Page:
Women Break Glass Ceiling for CSU Presidents
By Christine Vaughan
For the first time in history, more than half of the 23 California State University campuses are being led by women presidents, a statistic that is nearly double the national average. To celebrate the milestone, nine of the 12 CSU women presidents, along with Chancellor Timothy White, gathered at CSUSM for a special reception with more than 200 women leaders in higher education at the annual ACE Women’s Network Forum on Thursday, Oct. 18.
“We have smashed the national average and set a new high,” said CSU Trustee Wenda Fong. “Tonight, we celebrate that change. Because California State University is leading the nation, and leading academia.”
Marking the occasion, a special video premiered in tribute to President Haynes’ trailblazing leadership. Titled “Because of Her,” the video features an essay read by Associated Students Inc. President Savana Doudar.
One by one, the women presidents were welcomed to the front, and a celebratory line of hugs and high-fives was formed.
In attendance were:
- President Karen Haynes, California State University San Marcos
- President Lisa Rossbacher, Humboldt State University
- President Soraya Coley, Cal Poly Pomona
- President Ellen Junn, California State University Stanislaus
- President Judy Sakaki, Sonoma State University
- President Gayle Hutchinson, California State University, Chico
- President Erika Beck, California State University, Channel Islands
- President Adela de la Torre, San Diego State University
- President Lynette Zelezny, California State University, Bakersfield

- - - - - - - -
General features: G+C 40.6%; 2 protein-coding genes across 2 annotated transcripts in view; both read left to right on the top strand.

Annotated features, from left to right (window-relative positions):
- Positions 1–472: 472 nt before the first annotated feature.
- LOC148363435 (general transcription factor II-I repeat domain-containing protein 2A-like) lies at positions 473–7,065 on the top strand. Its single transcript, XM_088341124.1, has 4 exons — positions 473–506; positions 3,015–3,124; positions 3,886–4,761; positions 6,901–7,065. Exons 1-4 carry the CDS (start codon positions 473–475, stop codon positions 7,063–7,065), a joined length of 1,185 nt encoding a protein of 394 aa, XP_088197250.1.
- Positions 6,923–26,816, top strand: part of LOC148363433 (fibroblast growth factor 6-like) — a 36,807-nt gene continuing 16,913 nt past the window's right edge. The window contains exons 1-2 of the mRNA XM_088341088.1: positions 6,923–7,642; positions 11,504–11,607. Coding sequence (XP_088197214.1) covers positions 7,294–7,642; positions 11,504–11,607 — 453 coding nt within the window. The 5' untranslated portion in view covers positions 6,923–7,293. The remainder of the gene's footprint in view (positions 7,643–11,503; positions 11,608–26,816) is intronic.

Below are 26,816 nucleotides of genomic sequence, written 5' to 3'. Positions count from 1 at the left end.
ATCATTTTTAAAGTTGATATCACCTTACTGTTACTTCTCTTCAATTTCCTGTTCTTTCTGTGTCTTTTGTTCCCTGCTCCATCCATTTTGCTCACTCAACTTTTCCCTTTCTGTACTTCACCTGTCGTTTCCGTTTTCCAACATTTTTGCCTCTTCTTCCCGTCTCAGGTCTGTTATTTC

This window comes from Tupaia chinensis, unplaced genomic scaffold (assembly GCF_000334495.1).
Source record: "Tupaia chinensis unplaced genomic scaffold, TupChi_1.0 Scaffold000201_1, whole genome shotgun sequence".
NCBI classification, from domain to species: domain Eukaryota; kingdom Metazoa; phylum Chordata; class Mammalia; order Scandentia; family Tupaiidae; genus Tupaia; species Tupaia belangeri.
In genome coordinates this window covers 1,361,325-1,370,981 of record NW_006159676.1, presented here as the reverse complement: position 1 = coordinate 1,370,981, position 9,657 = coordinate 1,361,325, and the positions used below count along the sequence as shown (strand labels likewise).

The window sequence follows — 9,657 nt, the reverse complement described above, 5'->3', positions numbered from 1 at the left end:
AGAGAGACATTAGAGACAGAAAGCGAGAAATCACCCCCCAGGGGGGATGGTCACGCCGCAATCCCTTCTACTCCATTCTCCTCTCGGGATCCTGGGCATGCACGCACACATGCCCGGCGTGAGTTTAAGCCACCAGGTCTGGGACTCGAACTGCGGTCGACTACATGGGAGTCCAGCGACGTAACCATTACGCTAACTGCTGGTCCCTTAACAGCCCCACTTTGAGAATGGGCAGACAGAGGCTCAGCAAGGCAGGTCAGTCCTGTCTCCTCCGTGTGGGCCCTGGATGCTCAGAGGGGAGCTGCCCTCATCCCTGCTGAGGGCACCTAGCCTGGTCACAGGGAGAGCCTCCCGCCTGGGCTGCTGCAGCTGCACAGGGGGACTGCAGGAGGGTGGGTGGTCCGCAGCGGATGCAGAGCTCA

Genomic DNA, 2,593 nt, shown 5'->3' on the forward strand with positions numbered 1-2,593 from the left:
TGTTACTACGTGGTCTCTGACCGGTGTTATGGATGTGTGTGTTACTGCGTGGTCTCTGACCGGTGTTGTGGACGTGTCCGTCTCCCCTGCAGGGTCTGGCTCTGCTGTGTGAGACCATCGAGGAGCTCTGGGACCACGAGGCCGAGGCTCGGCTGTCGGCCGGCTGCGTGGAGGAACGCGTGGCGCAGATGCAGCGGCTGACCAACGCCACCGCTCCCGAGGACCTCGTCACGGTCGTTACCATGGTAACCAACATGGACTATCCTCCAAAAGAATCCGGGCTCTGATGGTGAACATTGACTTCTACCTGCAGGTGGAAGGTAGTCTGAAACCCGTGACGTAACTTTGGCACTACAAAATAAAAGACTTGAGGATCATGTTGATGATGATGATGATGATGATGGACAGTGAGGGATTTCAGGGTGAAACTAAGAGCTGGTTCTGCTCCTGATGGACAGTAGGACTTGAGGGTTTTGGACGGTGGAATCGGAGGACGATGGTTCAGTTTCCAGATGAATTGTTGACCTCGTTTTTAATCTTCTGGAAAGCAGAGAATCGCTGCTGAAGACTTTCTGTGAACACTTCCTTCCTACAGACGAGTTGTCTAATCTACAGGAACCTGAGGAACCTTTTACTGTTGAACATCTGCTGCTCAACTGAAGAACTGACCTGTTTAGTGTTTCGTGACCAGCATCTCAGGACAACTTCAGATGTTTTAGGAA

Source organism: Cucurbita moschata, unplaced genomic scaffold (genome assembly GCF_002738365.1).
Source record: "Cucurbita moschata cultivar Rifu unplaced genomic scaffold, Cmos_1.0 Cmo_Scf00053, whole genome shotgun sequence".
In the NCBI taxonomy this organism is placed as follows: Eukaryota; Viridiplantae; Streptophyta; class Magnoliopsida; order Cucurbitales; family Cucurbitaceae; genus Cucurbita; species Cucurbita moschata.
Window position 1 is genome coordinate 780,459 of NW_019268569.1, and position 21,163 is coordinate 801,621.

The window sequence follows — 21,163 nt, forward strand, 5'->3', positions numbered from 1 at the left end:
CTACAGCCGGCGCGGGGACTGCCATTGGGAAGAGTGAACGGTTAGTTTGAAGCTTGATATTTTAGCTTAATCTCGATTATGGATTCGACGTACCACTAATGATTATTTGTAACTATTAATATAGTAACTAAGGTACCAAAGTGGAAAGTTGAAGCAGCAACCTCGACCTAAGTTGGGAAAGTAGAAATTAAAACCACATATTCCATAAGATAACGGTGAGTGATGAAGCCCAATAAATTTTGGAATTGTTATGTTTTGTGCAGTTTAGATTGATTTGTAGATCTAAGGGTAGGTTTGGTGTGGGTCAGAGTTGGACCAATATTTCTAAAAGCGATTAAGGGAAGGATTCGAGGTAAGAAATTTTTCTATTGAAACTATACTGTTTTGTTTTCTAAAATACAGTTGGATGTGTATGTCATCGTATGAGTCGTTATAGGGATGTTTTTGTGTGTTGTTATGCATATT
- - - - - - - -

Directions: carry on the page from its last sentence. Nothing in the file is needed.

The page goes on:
Unable to attend were:
- President Mary Papazian, San Jose State University
- President Jane Close Conoley, California State University, Long Beach
- President Dianne F. Harrison, California State University, Northridge
Cal State presidents Bill Covino, from CSU Los Angeles, and Thomas Parham, from CSU Dominguez Hills, were also in attendance to celebrate the historic achievement.
The achievement of reaching a women majority among CSU presidents was not by accident. In the last year alone, the CSU Board of Trustees has approved and appointed five women to fill the top leadership roles at Channel Islands, Chico, San Jose, Sonoma State and Stanislaus.
“My goal as chancellor has always been to recruit truly remarkable talent to lead our 23 campuses,” said Chancellor White. “My charge to presidential search committees has been consistent and clear: cast a wide net; develop a deep pool; seek out candidates who reflect the character and color of our communities, of our student bodies; find us great leaders. Tonight, you see the result of that effort.”
“We’re not done yet,” said President Haynes, who pointed to ACE’s Moving the Needle goal to have half of all higher education presidencies nationwide be held by women by 2030. “The CSU is leading the way; showing it can be done – with leadership, with commitment, with persistence.”
Throughout her career, Haynes—named one of the most influential social workers in the nation—has been a catalyst for change, and she remains a powerful advocate for women. She knows that while it’s still an uphill battle for a woman to be judged as both a good woman and a good leader, she is encouraged that progress is being made.
“Many are sensing that nationally we are on the cusp of monumental change as more women are stepping into positions of leadership more readily and unapologetically than ever before,” said Haynes. “As we see and hear from more women standing up to challenge the status quo – from Silicon Valley to Capitol Hill, from classrooms to boardrooms. As a lot of news coverage focuses on a blue wave, or a red wave, I am watching the ‘Pink Wave.’”
Christine Vaughan, Creative Communications Officer
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